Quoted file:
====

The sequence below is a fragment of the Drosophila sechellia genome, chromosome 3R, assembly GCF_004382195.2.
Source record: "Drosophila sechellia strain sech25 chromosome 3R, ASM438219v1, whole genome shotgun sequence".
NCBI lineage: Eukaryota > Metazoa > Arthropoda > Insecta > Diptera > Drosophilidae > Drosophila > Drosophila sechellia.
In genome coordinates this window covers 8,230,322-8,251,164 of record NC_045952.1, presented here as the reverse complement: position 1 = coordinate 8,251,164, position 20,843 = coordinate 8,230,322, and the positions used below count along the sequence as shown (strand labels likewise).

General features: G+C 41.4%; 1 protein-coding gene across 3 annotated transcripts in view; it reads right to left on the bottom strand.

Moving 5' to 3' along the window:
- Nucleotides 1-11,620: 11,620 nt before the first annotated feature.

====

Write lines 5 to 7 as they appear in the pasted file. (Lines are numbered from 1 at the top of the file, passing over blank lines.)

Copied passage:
General features: G+C 41.4%; 1 protein-coding gene across 3 annotated transcripts in view; it reads right to left on the bottom strand.

Moving 5' to 3' along the window:
- Nucleotides 1-11,620: 11,620 nt before the first annotated feature.